I established in my last post that Captain Phasma, despite Disney’s hype, is not the first female “Star Wars” villain, no matter how many qualifiers you load onto that statement. Some might argue that she will someday emerge as the best female “Star Wars” villain, though. Time will tell, but Phasma certainly has a high bar to clear. While this list is far from comprehensive, as there were probably at least 100 female villains in “Star Wars” lore before J.J. Abrams and Lawrence Kasdan invented Phasma, here are my choices for the 20 best female “Star Wars” villains to date:
Do a quick Google search for “first female ‘Star Wars’ villain,” and almost all the references are to Captain Phasma from “Episode VII: The Force Awakens.” This is because actress Gwendoline Christie referred to her character – a member of the movie’s villainous First Order – in this way throughout the press junkets. It’s unclear if she was honestly mistaken or if she was repeating what Disney told her (or both), but it’s clear that Disney never bothered to correct her. All of the mainstream media repeated the description, unquestioningly.
Aaron Allston enters the “New Jedi Order” fold with the saga’s 11th book, “Rebel Dream” (2002). As with Michael Stackpole’s “Dark Tide” duology earlier in the series, Allston’s “Enemy Lines” duology (to be followed by “Rebel Stand”) is not an “X-Wing” story on the sly. However, “Rebel Dream” does have a significant “X-Wing” flavor, mainly because Wedge Antilles is the general in charge of capturing and defending Coruscant’s stellar neighbor Borleias, a repeat of Rogue Squadron’s mission in “Wedge’s Gamble,” only now the enemy is the Yuuzhan Vong instead of the Empire.
Rey from “The Force Awakens” has gotten a lot of hype as a breakthrough female Jedi, but as fans of the Legends canon know, Rey had many predecessors. Perhaps the most richly characterized was Jaina Solo, and the book that focuses on her the most is “Dark Journey” (2002), the 10th novel in the “New Jedi Order” series, placing it exactly in the middle of the 19-book saga.
“The X-Files” returned to comics in 2013, it will return to the small-screen for six episodes starting on Jan. 24, and last year it returned to bookshelves with “Trust No One,” a collection of short stories published by IDW, which also produces the comics. With the exception of the “I Want to Believe” movie novelization in 2008, it marks the first “X-Files” book since a six-book run in during the show’s heyday in 1990s.
Here are some movies and TV shows on my radar in the year ahead:
“The 5th Wave” (movie, Jan. 22) – Chloe Grace Moretz stars in this “Invasion of the Body Snatchers” riff. While the preview – as with most movies nowadays — gives too much away, this still looks like a compelling family survival drama amid an alien invasion. “It Follows” breakthrough star Maika Monroe is in the cast, too, and she’ll also be in the year’s other big alien film, “Independence Day: Resurgence” (see below).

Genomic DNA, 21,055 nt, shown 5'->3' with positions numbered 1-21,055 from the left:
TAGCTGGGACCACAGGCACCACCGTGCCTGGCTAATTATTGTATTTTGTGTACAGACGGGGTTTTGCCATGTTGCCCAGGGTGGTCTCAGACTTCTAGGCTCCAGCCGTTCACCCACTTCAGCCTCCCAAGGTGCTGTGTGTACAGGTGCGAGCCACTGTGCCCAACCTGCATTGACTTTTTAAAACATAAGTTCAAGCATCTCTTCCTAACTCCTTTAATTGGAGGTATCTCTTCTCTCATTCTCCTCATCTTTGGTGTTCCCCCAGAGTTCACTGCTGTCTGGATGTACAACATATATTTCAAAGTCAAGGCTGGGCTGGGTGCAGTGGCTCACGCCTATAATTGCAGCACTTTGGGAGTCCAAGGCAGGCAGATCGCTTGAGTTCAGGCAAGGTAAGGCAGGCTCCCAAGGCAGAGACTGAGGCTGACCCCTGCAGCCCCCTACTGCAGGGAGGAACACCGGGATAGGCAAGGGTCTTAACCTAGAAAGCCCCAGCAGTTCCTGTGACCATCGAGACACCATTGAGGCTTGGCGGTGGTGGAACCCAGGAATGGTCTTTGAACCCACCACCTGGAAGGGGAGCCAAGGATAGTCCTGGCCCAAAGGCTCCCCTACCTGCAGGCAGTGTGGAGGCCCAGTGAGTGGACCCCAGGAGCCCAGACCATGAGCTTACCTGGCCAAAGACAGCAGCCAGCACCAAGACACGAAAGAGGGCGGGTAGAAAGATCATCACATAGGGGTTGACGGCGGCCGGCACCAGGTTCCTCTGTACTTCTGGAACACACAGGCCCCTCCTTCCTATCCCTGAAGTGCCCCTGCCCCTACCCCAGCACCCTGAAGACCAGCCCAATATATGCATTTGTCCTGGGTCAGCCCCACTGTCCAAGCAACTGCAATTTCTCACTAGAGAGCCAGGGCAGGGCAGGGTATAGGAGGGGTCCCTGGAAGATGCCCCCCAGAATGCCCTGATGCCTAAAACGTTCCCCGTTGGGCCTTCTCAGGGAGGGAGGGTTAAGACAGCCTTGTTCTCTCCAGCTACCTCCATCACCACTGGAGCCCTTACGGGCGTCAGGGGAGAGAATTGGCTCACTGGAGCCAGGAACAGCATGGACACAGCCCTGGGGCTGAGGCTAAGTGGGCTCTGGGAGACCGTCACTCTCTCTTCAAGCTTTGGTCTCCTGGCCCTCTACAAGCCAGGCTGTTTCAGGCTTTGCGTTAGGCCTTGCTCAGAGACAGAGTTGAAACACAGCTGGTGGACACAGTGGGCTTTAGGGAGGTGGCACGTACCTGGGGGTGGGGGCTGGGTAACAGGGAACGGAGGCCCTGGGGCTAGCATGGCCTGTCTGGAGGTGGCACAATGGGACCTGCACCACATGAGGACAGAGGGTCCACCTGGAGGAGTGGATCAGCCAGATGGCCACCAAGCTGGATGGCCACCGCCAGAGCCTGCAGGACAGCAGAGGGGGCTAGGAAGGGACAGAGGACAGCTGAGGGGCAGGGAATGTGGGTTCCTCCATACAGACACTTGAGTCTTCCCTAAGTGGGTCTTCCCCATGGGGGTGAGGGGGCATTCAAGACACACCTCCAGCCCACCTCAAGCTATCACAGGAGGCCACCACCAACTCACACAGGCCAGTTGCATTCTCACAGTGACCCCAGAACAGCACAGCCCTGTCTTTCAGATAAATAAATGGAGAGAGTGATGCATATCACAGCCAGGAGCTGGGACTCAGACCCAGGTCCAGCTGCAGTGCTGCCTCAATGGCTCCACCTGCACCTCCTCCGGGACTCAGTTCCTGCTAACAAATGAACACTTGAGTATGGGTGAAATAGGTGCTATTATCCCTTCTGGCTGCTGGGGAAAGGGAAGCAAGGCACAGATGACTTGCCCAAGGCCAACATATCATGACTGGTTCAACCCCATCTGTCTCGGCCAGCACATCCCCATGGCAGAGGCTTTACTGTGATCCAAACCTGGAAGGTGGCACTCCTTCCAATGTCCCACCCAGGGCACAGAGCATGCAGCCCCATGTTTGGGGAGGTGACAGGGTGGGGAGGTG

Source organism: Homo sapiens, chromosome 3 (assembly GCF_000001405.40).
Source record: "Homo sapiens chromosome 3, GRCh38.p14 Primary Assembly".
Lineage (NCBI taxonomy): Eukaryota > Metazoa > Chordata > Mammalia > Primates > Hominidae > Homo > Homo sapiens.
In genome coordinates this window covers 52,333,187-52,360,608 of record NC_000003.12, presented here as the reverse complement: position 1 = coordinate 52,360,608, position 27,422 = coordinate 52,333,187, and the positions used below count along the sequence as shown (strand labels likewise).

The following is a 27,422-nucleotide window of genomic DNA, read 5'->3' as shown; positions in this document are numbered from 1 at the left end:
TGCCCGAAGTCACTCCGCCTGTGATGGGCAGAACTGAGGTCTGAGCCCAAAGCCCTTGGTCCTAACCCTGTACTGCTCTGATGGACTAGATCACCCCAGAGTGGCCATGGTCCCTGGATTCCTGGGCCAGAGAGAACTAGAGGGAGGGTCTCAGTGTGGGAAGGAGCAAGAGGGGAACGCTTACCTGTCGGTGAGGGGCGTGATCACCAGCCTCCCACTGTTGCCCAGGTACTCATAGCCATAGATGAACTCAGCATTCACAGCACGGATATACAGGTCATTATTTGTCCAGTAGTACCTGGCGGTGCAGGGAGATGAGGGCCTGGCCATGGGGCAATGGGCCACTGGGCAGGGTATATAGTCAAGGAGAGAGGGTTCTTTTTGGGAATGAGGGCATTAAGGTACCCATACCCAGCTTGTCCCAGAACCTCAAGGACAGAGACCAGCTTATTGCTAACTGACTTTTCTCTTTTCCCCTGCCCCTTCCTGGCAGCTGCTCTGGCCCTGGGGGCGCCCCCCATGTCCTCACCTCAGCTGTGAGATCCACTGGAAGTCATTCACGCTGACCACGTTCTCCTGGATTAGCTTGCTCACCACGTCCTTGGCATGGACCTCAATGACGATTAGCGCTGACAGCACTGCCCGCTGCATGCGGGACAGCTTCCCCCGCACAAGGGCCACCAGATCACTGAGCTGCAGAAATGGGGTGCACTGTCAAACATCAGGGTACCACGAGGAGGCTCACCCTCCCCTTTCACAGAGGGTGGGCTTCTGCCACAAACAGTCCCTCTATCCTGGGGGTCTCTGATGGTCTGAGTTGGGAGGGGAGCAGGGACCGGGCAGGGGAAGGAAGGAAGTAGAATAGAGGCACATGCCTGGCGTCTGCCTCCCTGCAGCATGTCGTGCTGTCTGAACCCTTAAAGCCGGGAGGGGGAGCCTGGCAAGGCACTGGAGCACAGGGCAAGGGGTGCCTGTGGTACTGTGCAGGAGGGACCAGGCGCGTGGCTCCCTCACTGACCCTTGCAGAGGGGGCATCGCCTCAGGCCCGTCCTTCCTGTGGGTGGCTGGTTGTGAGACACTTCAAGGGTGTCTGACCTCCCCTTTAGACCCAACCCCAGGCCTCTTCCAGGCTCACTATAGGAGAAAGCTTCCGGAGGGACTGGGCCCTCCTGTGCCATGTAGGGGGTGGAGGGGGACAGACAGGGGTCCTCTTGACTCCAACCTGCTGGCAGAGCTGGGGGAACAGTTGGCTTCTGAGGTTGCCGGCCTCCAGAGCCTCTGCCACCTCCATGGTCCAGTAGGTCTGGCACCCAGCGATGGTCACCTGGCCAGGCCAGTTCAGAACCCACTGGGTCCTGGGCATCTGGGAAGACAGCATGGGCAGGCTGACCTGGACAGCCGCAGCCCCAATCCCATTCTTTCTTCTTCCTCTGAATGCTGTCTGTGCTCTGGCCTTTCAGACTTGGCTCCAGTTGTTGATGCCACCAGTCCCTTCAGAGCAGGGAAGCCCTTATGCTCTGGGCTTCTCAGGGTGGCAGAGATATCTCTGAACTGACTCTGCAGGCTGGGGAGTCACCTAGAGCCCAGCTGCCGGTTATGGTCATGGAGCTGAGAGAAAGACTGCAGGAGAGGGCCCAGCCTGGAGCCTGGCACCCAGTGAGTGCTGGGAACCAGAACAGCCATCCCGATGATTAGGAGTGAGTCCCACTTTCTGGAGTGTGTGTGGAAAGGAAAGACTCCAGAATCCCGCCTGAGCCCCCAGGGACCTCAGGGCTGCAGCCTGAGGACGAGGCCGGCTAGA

“Star Wars: Episode VII — The Force Awakens,” the first big-screen building block in Disney’s takeover of the empire formerly owned by George Lucas, is frustrating on many levels: It copies the plot of “Episode IV — A New Hope” without adding any new perspectives, it gives no sense of the scope of the events, and it regularly taunts us with the fact that a much more interesting story happened between Episodes VI and VII. Overall, I wasn’t so much thrilled by the return of “Star Wars” to the big screen as I was saddened by how Disney only seems to care about the shallowest aspects of the saga. (SPOILERS follow throughout this review.)
These were my 10 favorite movies of 2015:
1. “Spotlight” — This chronicle of the Boston Globe’s 2001-02 probe of rape allegations in the Catholic Church is a thank-you letter to the dying art of investigative journalism. An all-star cast of actors including Mark Ruffalo, Michael Keaton, Rachel McAdams and Liev Schreiber does a marvelous job of capturing the small details of how reporters live and behave – particularly Ruffalo, whether he’s boiling hot dogs for dinner of scrounging through his bag for a pen. Meanwhile, the case itself works as a meat-and-potatoes procedural potboiler. (Full review.)
I’m not as big of a Christmas movie guy as I am a Christmas TV guy, but I have settled on my answer – at least for now – when someone asks me my favorite Christmas movie: “Gremlins”(1984). Growing up, I was more familiar with the 45 rpm read-along record, which in many ways is actually scarier than the film thanks to the ominous narrator and the intense music from the Buena Vista library that can also be heard on “Star Wars” records like “Planet of the Hoojibs” (In another link, the voice actor for Billy also voiced Luke Skywalker).
Is “Die Hard” (1988) a Christmas movie? According to a new poll from Public Policy Polling, it is not. Sixty-two percent say it’s not a Christmas movie, 13 percent say it is, and the rest are undecided. The debate is more balanced (and heated) – perhaps with an edge toward those saying it is a Christmas movie – on sites that are likely to draw cinephiles, such as “Die Hard’s” IMBD page or the comment threads below this Entertainment Weekly article.